Haiti Humanitarian Bulletin, Issue 22 - September 2012

Situation Report
Originally published
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  • Return and resettlement programs continue and contribute significantly to the reduction of the number of displaced persons in the camps

  • Cholera declines, but some departments face inadequate infrastructure for the management of new cases.

  • Rain destroys 300 houses in Anse-à-Galets

  • Crop losses estimated at $84,239,782.84; growing vulnerability of poor households in several departments of the country.

Earthquake response

370,000 Haitians still live in 541camps

Although the number of people living in camps has been steadily declining, the current camp population still stands at 369,353 people (93,748 households) in 541 camps. This represents a decrease of 5 percent, compared to June when the number of displaced persons was 390,276 (97,913 households).

The latest results of the International Organization for Migration’s (IOM) Displacement Monitoring Matrix (DTM), shows a decrease of 76 percent compared to July 2010 figures when the 1.5 million earthquake-affected were housed in 1555 camps.

The number of sites also declined during this period from 34,575 in June 2012 to 541 in August 2012, adds DTM.

Approximately half of the decline was in metropolitan Port-au-Prince, which registered a decrease of 11,904 individuals between June and August 2012. In other areas affected by the earthquake, Jacmel reported the largest decline, from 2891 to 1737 individuals between June and August 2012.

"This decline can be attributed to the implementation of various return and relocation programs conducted as part of the 16/6 project initiated by the government through its Housing and Public Buildings Construction Unit (UCLBP) and other similar mechanisms managed by CCCM Cluster partners (IOM, World Vision, Concern Worldwide, J/P HRO SRC),"said Luca Dall'Oglio, IOM departing Chief of Mission Haiti.

IOM states that five sites in the metropolitan area (Terrain Solino, Place des Artistes, Place Petion and Place Dessalines and Rezèvwa Boudon) were closed. Significant decline in the number of IDPs has also been registered in other camps such as Kan Neptune, Place de la Paix, Terrain de Golf and Maxo/Teren Boulos.camps.

Although Project 16/6: more than 3,500 new people relocated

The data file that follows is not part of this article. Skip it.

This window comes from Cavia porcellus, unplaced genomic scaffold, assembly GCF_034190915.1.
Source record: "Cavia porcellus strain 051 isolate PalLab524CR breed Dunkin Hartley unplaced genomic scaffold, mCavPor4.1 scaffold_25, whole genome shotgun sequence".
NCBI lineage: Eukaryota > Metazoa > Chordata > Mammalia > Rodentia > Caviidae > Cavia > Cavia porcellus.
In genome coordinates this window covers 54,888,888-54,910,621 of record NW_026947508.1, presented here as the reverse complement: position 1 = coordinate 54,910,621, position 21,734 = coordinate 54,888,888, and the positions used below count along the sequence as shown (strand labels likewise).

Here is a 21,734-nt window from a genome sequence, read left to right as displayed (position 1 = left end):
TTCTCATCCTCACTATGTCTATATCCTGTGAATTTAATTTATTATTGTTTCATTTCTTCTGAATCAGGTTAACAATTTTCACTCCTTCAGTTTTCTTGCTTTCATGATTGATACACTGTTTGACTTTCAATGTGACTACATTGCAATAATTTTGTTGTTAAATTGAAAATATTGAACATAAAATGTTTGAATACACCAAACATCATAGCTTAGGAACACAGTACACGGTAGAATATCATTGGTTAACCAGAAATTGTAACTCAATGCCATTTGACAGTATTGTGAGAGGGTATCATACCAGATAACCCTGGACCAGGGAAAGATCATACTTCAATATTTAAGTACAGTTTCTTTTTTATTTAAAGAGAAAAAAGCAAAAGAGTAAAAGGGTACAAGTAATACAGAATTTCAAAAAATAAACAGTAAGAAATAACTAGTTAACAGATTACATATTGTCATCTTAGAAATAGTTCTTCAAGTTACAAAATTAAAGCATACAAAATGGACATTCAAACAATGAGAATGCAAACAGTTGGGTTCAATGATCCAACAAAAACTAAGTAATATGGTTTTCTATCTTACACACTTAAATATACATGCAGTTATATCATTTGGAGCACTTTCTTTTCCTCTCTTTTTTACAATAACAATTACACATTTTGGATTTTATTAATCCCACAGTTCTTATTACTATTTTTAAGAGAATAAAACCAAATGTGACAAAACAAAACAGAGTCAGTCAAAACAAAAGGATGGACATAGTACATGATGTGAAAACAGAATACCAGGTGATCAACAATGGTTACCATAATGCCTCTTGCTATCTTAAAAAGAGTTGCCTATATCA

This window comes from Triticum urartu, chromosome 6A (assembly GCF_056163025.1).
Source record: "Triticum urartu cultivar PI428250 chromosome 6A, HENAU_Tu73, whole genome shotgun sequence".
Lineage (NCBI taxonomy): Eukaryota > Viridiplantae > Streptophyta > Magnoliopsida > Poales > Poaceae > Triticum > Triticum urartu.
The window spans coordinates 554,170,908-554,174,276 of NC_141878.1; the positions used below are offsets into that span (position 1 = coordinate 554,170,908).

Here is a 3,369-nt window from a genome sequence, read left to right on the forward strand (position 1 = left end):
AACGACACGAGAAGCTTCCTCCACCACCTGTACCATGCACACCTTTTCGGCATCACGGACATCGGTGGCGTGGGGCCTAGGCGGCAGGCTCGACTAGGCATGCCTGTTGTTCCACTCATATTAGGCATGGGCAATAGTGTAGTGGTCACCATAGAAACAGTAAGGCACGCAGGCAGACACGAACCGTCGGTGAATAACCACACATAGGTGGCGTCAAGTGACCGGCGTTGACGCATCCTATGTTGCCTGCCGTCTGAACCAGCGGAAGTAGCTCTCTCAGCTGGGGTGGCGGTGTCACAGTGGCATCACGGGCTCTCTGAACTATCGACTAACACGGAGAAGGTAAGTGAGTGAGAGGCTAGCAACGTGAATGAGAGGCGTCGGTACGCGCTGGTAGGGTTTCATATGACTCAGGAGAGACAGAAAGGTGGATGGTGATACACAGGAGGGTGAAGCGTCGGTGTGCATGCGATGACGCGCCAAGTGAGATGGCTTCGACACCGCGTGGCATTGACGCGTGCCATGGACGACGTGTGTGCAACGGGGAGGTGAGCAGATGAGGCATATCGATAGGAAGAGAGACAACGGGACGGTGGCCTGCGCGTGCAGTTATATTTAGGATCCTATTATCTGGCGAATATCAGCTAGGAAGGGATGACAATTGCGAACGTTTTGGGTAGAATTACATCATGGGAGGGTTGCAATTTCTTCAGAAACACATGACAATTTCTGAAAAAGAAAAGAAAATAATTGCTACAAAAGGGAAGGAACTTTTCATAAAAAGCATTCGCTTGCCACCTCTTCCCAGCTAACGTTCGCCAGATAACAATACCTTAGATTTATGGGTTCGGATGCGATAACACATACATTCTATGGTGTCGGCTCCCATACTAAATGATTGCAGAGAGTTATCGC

Through its 16/6 program, the Haitian government on 7 and 8 September, moved 3670 people out of IDP camps as part of its strategy to relocate survivors of the 2010 earthquake.
A 10 September statement from the Prime Minister’s Office noted that 2500 people living in tents in Parc Sainte Thérèse in Petionville and 1170 others who were in the Ecole nationale "Republique du Guatemala" had been relocated.

Families were taken back to their original neighborhoods. The 16/6 program has enabled thousands of other families to leave public spaces such as the Champ de Mars, Place Saint Pierre, Place Boyer Petionville and Gymnasium Vincent.

The operation brings to 255,000 the number of IDPs who have been resettled by the Haitian government.

"Prime Minister Laurent Lamothe, believes it is essential that all displaced persons return to their normal lives and is committed to pursue, together with President Martelly, the resettlement process respecting the rights and dignity of the displaced, as part of the fight against extreme poverty," the statement concluded.

The 16/6 project is a pilot program funded by the Government’s Haiti Reconstruction Fund (FRH) and co-implemented by several UN agencies and NGO’s. Apart from the initial relocation of all residents of six priority camps in the capital with provision for rental grants, 16/6 seeks to facilitate rehabilitation of 16 districts earmarked for returnees, through improved housing reconstruction, access to basic services identified by the communities and the creation of income-generating opportunities.

UN Office for the Coordination of Humanitarian Affairs
To learn more about OCHA's activities, please visit https://www.unocha.org/.